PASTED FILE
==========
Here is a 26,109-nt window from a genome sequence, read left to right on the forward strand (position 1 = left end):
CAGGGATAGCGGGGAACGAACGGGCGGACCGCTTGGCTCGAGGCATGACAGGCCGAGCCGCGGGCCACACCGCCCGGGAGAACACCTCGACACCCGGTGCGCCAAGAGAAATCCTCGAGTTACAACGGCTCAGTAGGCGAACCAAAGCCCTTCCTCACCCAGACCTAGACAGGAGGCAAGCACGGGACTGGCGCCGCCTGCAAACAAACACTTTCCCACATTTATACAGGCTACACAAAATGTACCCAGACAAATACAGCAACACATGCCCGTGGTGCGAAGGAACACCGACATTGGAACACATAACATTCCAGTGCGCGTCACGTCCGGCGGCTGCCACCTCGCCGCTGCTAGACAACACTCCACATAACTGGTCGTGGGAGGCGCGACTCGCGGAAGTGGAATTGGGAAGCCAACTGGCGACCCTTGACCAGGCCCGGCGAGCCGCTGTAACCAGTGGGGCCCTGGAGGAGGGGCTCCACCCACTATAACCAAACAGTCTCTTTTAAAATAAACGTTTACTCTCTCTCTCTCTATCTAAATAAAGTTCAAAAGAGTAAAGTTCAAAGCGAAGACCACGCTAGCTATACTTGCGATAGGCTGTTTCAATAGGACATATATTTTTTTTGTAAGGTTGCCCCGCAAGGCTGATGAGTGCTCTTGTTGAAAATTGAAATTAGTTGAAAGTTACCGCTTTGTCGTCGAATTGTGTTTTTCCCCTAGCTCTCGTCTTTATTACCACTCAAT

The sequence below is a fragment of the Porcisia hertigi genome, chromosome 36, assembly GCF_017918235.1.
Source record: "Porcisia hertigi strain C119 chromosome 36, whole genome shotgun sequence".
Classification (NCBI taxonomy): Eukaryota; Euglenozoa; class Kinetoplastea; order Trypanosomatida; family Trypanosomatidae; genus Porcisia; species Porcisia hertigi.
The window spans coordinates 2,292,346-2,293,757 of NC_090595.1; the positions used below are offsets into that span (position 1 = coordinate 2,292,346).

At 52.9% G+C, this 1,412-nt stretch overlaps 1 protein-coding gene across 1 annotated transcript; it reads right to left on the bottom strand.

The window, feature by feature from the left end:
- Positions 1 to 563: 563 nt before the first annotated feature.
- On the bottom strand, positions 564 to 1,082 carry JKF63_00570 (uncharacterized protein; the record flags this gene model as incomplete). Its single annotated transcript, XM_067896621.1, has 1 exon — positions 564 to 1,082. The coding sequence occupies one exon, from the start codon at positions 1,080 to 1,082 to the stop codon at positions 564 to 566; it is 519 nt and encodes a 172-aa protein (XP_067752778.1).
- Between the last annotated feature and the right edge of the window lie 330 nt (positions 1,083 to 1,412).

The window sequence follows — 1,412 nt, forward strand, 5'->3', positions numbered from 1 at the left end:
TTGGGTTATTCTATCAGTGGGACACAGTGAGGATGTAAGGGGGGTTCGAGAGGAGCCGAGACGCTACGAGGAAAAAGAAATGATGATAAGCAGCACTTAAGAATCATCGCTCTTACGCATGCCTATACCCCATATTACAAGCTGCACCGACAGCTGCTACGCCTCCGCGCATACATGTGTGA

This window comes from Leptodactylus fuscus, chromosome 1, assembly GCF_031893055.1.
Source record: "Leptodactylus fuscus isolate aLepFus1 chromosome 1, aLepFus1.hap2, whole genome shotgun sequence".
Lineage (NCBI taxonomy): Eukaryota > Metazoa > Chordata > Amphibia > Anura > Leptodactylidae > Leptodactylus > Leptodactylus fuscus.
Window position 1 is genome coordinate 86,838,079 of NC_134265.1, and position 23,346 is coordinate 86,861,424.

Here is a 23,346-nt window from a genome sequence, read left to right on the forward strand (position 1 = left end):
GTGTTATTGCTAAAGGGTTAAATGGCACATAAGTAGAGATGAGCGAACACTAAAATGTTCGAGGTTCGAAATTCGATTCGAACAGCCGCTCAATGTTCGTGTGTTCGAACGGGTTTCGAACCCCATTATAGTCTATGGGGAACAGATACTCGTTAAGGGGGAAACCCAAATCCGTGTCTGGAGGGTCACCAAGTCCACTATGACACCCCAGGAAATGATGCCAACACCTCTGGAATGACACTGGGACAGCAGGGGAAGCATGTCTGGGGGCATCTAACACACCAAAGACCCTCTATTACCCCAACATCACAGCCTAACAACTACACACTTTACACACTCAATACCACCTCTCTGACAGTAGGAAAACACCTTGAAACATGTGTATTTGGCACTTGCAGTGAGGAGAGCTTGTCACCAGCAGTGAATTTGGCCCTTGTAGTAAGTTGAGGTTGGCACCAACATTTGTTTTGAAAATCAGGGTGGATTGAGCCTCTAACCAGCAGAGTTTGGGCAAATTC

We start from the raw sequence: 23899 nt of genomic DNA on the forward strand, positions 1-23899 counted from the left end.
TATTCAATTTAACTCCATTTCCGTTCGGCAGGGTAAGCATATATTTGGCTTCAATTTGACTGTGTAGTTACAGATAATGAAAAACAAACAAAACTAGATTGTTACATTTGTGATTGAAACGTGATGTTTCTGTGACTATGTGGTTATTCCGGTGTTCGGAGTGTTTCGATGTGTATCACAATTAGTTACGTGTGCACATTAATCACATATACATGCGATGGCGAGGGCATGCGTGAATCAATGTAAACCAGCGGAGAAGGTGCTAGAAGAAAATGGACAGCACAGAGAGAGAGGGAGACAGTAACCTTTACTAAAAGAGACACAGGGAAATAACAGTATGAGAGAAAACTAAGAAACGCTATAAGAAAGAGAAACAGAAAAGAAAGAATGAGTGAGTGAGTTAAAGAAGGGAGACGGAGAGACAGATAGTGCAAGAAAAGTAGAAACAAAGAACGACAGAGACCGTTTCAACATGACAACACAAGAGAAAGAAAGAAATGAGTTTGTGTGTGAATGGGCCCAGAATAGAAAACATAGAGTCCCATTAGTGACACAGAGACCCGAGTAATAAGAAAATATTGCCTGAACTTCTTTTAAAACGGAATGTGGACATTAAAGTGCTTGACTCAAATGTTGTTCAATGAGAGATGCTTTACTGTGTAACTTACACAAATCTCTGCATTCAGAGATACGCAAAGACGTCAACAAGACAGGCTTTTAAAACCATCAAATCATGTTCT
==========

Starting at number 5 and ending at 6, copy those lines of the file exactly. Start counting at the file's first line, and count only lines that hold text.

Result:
Classification (NCBI taxonomy): Eukaryota; Euglenozoa; class Kinetoplastea; order Trypanosomatida; family Trypanosomatidae; genus Porcisia; species Porcisia hertigi.
The window spans coordinates 2,292,346-2,293,757 of NC_090595.1; the positions used below are offsets into that span (position 1 = coordinate 2,292,346).